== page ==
Dennise asked in Social SciencePsychology · 1 decade ago

What makes a psychology a science? That applies the characteristics of scientific method?

6 Answers

Relevance
  • Anonymous
    1 decade ago
    Favorite Answer

    I am a psychologist and I state categorically that Psychology is not a science as you are stating it.

    There are 'natural' sciences, such as physics, chemistry etc. and then there are 'social sciences,' such as psychology, sociology etc.

    I think the word 'science', used after the word 'social' is a misnomer. It comes from the fact that the early psychologists (particularly those who adhered to the schools of 'positivism and empiricism), tried to emulate the methods of the natural sciences.

    We have subsequently learned that in most cases, these techniques are inapplicable where human beings are concerned because what people will do under experimental conditions is totally different to how they will act in 'real life.'

    We now understand that people 'construct' their worlds through their daily interactions with other human beings and with societal institutions and as a consequence, 'reality' is a different construct for each of us.

    We now largely use ethnographic techniques when studying people, such as participant observation, because we realise that it is no good trying to base what we see on scientific principles, we must tie what we observe to the conditions which our observed subjects have consructed in the world. Only then can we hope to give an adequate explanation of people's behaviour.

    Hope this helps.

    • Commenter avatarLogin to reply the answers
  • Nitrin
    Lv 4
    1 decade ago

    Modern psychology uses the scientific method to conduct their research. So they rely on observations, gather information, develop hypothesis, control conditions, experiment, analyze the data, subject to peer review and falsifiability, etc. But due to the nature of the topic being studied, it becomes a much less precise science than the hard sciences.

    Psychology didn't start out using the "scientific method", indeed Freud's studies would probably have all been quickly rejected in today's world of psychology. It was psychology determination to become accepted as a respectable "science" that lead them down the road of more rigor in their methods.

    But strict reliance on the scientific method is one reason psychology seems so superficial today. Freud, for example, had an entire theory about the nature of our psyches and of human behavior. Today, all we hear about from psychology -- at least at the popular level -- are studies showing things like that overweight children are more likely to grow up to be republican (I don't know whether that is true or not, its just an example of the kind of thing psychologists waste time on today). Superficial? Yes. But much easier to study than theories concerning the unconscious, for example. To study whether fat kids are more likely to grow up to become republican, all you need do is take an accurate random sample of fat and thin kids, and then see what percentage of both groups grow up to become republican . . . just to give a simple example.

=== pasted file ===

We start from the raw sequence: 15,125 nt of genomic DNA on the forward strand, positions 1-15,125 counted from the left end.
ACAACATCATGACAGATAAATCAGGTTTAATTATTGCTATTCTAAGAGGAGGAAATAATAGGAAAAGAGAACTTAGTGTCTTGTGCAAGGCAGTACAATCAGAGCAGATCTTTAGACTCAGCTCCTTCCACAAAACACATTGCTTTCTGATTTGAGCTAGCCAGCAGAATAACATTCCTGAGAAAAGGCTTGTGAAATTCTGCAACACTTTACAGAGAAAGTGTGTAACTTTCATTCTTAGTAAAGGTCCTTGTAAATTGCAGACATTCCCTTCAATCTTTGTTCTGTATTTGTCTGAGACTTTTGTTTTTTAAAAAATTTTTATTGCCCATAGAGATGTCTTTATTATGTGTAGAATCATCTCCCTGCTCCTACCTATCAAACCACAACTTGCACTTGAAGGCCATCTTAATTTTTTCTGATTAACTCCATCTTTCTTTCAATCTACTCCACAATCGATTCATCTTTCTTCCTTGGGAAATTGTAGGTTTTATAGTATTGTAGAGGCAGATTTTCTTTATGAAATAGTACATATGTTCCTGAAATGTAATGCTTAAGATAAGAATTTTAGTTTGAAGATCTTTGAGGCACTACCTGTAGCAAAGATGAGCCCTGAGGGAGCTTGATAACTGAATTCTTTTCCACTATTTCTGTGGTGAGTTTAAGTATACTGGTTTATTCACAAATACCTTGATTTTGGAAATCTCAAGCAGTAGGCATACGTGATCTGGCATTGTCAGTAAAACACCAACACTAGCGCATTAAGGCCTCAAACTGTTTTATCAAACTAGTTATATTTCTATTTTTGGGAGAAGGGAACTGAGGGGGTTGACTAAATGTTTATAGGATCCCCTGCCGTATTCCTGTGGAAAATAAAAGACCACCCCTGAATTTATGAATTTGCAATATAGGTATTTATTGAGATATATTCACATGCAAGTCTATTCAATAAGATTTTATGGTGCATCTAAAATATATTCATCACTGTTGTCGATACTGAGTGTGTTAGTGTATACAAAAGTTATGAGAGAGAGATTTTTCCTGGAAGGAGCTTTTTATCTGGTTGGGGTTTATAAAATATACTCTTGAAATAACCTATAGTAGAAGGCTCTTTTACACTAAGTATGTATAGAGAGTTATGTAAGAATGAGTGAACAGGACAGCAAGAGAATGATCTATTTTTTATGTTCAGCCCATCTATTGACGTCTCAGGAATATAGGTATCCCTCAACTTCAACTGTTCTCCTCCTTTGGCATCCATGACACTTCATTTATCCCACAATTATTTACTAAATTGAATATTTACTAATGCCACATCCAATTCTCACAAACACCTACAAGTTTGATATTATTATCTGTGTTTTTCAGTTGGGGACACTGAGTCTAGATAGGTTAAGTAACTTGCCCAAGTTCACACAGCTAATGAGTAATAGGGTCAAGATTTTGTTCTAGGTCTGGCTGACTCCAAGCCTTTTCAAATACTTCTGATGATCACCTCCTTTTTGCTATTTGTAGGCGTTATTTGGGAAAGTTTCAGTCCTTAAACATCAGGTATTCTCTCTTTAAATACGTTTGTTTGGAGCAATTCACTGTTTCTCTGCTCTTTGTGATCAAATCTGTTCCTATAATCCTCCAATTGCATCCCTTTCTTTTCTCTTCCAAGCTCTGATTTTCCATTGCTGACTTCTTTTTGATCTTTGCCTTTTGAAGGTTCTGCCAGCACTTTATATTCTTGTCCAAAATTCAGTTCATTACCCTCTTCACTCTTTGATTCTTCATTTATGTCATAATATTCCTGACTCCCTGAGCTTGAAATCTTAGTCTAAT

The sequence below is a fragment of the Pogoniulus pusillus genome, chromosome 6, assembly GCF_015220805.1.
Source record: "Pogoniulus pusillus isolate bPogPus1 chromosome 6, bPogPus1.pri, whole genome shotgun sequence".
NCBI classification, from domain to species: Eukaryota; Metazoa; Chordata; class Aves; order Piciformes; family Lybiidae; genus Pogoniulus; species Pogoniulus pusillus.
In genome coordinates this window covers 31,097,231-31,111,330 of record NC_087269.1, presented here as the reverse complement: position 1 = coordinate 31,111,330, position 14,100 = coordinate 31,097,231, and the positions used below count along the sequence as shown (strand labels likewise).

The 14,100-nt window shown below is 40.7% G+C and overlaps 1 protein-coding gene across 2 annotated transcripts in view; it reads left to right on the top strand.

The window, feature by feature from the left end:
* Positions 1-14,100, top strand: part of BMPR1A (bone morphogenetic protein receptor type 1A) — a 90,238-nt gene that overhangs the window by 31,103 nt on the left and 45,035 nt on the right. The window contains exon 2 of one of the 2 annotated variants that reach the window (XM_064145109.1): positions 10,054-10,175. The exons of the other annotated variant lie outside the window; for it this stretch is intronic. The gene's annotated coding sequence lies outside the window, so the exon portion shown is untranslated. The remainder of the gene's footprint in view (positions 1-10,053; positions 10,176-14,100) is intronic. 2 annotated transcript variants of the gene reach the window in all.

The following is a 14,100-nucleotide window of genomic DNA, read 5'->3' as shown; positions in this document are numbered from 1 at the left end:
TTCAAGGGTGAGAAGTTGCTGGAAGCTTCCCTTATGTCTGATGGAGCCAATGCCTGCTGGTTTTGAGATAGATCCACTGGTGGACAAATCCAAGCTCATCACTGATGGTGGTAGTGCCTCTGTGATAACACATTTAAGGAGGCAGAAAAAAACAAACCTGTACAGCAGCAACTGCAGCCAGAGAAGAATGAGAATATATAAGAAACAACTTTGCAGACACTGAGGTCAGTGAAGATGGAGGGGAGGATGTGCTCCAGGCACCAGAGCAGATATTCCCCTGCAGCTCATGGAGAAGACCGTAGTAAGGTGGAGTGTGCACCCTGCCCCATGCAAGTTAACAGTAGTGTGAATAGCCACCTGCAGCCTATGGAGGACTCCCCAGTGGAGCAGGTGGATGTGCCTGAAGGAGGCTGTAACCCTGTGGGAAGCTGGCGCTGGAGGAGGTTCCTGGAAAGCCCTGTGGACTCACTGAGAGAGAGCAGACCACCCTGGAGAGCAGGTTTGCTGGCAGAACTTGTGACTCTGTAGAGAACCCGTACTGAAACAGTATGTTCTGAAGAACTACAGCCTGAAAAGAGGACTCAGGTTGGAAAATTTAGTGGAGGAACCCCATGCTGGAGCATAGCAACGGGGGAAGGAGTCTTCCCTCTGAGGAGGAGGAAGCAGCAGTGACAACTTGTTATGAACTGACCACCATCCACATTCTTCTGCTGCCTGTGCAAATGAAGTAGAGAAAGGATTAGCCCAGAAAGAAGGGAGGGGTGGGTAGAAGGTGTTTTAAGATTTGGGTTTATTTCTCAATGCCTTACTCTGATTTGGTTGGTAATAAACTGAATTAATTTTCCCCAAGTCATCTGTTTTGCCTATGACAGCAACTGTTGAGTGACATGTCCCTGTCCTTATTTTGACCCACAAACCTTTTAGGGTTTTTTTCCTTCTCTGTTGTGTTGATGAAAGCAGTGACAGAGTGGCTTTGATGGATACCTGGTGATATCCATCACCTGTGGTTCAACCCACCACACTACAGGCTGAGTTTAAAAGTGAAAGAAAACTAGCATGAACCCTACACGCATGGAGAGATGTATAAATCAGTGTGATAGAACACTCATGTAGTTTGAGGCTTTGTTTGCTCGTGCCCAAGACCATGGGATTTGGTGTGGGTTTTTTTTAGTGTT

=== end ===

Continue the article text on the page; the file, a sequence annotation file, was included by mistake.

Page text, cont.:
Personally, I think psychology would be far more advanced than it is today if they could just admit to themselves that they aren't a hard science and seek new methods of inquiry that don't treat human beings like subatomic particles.

    But to answer your question, yes, psychology basically uses all of the parts, in one fashion or another, that are staples of the scientific method.

    • Commenter avatarLogin to reply the answers
  • Anonymous
    4 years ago

    Yes! Man artificially categorizes subjects/topics. Knowledge across a range of subjects helps you understand more of the picture. In fact, I don't know if it is common but certainly at the universities I have attended, it was not possible to study Gender Studies at BA level as a single subject; it has to be combined so students take combinations such as Gender Studies and Sociology, or Gender Studies and Anthropology or Gender Studies and Social Policy. Many universities recognize the need to understand quantitative methods and students are encouraged to take a free elective in this but sadly not compelled. I also did statistics as a separate subject too. I have done a LOT of different courses over the years, so my memory may be failing me, but Gender Studies was the ONLY one that I can not remember actually doing an original research project. From memory (and I may be wrong) Gender Studies was all essays. *Just checked and looked at several different syllabuses and my interpretation is that assessment is by essay only at BA level. Anybody on a Gender Studies Course at the moment in the UK, who disagrees about there being no compulsory original research project, please feel free to correct me. It may have changed. It was a long time ago!

    • Commenter avatarLogin to reply the answers
  • 1 decade ago

    Whether psychology is a science or not is debatable, but it does use the scientific method to address specific research questions. Of the social sciences, psychology is probably the closest to traditional science.

    • Commenter avatarLogin to reply the answers
  • How do you think about the answers? You can sign in to vote the answer.
  • 1 decade ago

    I personally don't think psychology is a science, more like liberal arts I think.

    • Commenter avatarLogin to reply the answers
  • 1 decade ago

    I don't believe that it is. It's too subjective. There are no hard data, just people's feelings. Perhaps 'witchcraft' might be a more appropriate categorzation.

    • Commenter avatarLogin to reply the answers
Still have questions? Get your answers by asking now.